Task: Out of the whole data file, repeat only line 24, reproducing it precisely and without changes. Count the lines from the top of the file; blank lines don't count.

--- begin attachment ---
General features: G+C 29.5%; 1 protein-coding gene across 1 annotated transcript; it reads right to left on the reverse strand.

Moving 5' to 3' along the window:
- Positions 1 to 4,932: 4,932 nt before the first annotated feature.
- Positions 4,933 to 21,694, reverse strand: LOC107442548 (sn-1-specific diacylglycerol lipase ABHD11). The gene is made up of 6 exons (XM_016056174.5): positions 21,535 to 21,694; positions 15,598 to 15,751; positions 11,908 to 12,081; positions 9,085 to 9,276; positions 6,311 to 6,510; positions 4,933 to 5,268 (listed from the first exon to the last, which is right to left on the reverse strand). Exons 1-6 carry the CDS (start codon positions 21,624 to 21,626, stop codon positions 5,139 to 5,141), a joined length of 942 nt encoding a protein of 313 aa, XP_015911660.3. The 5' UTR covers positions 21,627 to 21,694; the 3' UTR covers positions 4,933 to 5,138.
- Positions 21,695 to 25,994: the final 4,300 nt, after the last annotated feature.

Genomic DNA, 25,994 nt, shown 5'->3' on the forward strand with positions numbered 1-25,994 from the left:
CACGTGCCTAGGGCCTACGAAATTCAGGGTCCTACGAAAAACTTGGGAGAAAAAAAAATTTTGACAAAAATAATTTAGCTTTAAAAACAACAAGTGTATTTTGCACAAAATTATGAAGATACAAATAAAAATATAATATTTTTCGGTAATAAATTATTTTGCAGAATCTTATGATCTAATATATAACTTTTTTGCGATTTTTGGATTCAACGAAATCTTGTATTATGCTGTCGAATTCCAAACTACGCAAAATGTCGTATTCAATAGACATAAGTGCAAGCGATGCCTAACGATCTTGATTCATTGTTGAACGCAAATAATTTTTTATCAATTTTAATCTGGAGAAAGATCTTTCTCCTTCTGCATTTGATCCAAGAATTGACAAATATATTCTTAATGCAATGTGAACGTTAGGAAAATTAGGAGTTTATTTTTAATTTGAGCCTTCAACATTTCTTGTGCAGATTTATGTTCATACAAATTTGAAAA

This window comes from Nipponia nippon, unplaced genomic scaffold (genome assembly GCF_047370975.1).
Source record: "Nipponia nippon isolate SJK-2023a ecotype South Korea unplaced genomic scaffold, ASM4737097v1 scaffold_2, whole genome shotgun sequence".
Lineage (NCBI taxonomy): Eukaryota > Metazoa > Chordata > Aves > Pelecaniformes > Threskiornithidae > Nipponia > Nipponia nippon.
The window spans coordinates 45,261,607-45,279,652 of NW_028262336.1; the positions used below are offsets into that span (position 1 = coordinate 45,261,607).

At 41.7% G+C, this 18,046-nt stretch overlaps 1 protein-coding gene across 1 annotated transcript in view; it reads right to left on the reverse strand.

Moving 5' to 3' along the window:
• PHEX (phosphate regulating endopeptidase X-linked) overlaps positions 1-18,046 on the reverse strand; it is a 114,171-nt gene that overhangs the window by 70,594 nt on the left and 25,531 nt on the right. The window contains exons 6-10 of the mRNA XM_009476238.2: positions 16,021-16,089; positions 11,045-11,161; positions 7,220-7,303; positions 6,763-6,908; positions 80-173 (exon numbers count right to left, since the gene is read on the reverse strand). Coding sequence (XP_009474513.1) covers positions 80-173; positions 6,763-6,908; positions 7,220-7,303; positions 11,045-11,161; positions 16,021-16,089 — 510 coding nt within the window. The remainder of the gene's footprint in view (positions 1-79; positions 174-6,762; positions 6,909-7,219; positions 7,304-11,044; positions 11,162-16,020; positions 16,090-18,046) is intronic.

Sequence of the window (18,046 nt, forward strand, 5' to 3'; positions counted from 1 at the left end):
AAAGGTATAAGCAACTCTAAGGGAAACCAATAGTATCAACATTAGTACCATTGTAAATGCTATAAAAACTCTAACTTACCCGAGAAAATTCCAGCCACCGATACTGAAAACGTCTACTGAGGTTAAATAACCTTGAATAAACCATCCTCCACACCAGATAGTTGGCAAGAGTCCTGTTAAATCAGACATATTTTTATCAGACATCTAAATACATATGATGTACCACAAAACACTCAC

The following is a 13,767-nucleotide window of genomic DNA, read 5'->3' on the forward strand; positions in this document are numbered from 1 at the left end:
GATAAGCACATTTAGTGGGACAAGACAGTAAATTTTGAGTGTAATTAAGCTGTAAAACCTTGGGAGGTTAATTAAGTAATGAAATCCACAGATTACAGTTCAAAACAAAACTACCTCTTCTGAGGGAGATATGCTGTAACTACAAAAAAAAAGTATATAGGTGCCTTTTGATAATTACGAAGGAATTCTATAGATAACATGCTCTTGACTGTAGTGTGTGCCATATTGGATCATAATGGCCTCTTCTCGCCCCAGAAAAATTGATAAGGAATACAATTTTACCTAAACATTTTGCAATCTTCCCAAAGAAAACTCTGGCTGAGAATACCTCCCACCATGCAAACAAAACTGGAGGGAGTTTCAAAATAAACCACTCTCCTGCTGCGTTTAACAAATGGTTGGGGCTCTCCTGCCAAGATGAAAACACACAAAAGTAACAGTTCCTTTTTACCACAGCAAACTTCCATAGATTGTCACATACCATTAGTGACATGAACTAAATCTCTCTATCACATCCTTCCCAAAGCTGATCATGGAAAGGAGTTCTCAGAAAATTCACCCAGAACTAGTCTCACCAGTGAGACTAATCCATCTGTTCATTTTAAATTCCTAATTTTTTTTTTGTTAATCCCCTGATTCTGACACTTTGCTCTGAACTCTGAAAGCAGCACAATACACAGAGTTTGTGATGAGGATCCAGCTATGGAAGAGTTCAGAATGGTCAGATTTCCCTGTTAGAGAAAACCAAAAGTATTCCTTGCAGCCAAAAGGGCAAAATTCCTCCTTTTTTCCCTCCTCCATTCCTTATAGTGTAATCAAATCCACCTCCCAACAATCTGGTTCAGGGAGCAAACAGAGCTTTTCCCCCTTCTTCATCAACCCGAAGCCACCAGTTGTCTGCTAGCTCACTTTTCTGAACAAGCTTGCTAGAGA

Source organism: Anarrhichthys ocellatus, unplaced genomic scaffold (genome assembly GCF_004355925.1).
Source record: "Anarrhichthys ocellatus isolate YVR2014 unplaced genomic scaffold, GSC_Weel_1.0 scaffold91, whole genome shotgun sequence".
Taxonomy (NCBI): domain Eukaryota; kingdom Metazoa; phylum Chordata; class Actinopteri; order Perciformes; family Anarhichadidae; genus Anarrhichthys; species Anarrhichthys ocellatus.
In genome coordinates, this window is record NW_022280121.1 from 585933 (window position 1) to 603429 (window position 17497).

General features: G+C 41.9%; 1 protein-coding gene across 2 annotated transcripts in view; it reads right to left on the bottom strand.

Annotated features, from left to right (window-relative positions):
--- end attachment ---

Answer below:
Annotated features, from left to right (window-relative positions):